I have to admit, that based on my early years in usenet (I go back to '84 on the "internet"), I tend to post as you see here. I either inset my comments, or I bottom post. That was a long standing usenet convention. Thank microsoft for top posting. It's not an issue I get my jeans dirty over, though.

No - I was afraid you'd think that, and I almost edited out that comment. I specifically was not singling you out. I guess it's fair to say I leveraged this discussion to make the point, but it really is about an attitude that exists today, and not about you or your post. No offense was intended, and I hope none is taken.

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Mike Marlow wrote:

Yeah, I know what you mean. I started back around '89, but personally I like the new look of things, and sometimes the old conventions ought to give way as new technology opens up new ways of doing things. But there are certainly some uncomfortable transition periods.

Absolutely none. It was a good opportunity to express a general opinion. I just wanted to make sure we understood each other. There are those who have used Usenet for a long time AND they like the changes that Microsoft or Google introduce. Just preference.

Now that I probably ought to snip, before someone takes me seriously.
Have a good one, H
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The hylourgos entity posted thusly:

True, but you have no way of knowing whether the hierarchy is there or not. Most, if not all, newsreaders will show a hierarchy, though in many, the user has the choice of how to display the messages.

My newsreader will display the hierarchy, and I do have it set to show the hierarchy as a tree, but I don't keep all messages in all threads. In that direction lies crowded bits on hard disks. The message I am replying to now is (visibly) part of a hierarchy of two messages that are available to me; yours and one in response to it. I deleted all previous messages in the thread.
In this case I did not need quoted text, for two reasons. The first is that it's pretty much self explanatory, and the second is that I already read your previous posting which had no included text, and remembered it simply because I had no idea who you were responding to.
When I see a posting with no context, if not easily associated with the conversation, I seldom try to dig out the context, and the posting becomes nothing but a little background noise.
As the other fella said, it does not make you a bad person, but it does diminish the point you took time to state.
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Moreover, it is not uncommon for the exchange of messages between news servers to hang up for hours, or even days. You never know if you or the other have the same messages available.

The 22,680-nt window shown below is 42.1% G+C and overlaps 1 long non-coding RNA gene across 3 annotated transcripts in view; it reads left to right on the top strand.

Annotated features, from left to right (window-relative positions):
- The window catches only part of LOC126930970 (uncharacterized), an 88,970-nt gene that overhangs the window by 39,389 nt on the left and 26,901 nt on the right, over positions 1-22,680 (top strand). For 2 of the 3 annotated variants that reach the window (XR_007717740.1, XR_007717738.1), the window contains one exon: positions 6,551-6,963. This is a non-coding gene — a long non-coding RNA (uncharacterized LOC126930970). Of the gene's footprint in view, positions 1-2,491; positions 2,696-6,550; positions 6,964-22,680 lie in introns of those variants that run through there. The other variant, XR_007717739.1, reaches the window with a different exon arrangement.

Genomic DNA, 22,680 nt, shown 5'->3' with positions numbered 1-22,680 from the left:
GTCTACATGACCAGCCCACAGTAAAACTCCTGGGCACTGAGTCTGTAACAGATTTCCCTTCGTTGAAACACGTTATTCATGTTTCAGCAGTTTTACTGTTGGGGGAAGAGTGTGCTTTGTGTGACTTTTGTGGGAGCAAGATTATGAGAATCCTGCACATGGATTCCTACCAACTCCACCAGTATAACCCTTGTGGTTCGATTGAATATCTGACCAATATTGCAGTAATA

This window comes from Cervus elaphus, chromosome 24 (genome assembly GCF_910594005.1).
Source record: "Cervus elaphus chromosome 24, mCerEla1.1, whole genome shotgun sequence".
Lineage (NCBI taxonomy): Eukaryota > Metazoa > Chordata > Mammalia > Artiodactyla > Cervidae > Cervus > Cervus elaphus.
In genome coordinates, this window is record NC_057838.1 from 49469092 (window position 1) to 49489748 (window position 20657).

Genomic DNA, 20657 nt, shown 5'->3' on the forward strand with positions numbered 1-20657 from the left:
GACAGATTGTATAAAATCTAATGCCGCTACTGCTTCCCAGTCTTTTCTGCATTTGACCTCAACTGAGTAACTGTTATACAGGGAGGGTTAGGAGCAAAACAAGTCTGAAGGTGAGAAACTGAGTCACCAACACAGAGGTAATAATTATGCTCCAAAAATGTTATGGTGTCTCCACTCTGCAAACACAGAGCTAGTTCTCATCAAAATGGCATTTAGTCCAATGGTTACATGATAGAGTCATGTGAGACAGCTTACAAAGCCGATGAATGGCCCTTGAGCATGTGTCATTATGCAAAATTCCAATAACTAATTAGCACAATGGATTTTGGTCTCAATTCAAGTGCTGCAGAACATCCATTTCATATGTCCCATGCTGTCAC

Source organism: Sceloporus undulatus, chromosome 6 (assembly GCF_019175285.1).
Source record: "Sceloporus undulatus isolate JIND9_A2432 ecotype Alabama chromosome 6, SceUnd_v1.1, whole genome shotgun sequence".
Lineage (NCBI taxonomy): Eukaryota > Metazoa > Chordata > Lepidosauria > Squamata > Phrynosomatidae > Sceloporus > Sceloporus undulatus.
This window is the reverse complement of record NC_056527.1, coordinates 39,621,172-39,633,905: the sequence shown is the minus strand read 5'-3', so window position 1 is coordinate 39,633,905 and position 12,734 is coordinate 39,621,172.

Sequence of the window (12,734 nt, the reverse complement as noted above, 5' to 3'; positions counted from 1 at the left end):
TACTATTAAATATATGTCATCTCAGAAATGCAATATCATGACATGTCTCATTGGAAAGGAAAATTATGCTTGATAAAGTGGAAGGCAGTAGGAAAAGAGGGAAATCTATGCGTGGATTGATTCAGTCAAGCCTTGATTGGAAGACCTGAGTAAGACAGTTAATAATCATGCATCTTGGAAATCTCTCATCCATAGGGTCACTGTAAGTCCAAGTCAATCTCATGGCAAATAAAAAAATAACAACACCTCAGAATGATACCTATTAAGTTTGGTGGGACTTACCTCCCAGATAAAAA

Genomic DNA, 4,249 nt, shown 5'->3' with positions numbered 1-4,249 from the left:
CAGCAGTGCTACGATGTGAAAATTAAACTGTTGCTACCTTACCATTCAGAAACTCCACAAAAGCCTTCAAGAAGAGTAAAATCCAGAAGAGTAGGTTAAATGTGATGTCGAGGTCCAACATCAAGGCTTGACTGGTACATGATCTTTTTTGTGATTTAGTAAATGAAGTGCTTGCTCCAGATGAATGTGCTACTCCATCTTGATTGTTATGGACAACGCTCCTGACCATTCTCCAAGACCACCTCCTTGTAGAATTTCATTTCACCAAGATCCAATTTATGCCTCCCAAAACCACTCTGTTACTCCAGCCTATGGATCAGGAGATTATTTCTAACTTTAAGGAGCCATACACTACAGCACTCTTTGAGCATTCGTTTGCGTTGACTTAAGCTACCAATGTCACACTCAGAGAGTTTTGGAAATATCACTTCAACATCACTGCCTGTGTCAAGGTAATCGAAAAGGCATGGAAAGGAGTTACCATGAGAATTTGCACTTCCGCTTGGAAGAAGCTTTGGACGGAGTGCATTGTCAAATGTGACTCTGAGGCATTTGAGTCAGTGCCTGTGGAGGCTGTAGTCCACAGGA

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On Tue, 31 Jan 2006 02:31:43 GMT, "phillywoodworker1"

I use one daily for nailing the thin edge of casings. They work very well on thin stock and help to prevent splitting that you might get with a larger fastener.
Mike O.
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The phillywoodworker1 entity posted thusly:

Would that also be known as a 'brad nailer', shooting 18ga. nails?
If so, I use mine all the time for:
1. installing moulding
2. installing OSB wall panels (temporary, until I drive in larger nails or screws.
3. holding templates/jigs in place (temporary)
If not a brad nailer, I have no idea.
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I have a Cadex (Grex 35) 23 gauge and it is great. I use it to pin the rails and stiles together on cabinet doors while the glue dries. And almost anyplace that Norm would use a brad 18g nailer to hold something while the glue dries as the pins are essentially invisible. For applying small moulding it cannot be beat. For the type of cabinet making we do it is probably our most used gun. A word of caution is that some guns do not set the pin deep enough. My gun has no problem driving 1" pins in oak. Cheers, JG
phillywoodworker1 wrote:

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Don't you _love_ ad hominems rather than answers?
Pins are to nails sort of like Bill Clinton when Hillary's around - no head.
Good news is less visible marks on the surface, bad news is they're not particularly strong. I'd go with the brad nailer for versatility and fill a few holes. If your cash and tool lust is unlimited and you have a lot of applied moldings or thin plywood backs on things, maybe you'd want to consider it. Though with thin ply, I prefer a stapler.
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I didn't see any ad hominems posted in reply to the question. I saw some answers like my own which question what a necessary addition to the air nailer arsenal is, but those aren't personal attacks.
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-Mike-
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George wrote: <snip>

Naw, I like it when people mislabel fallacies. You know, the old non sequiturs.
cogito ergo fallo, H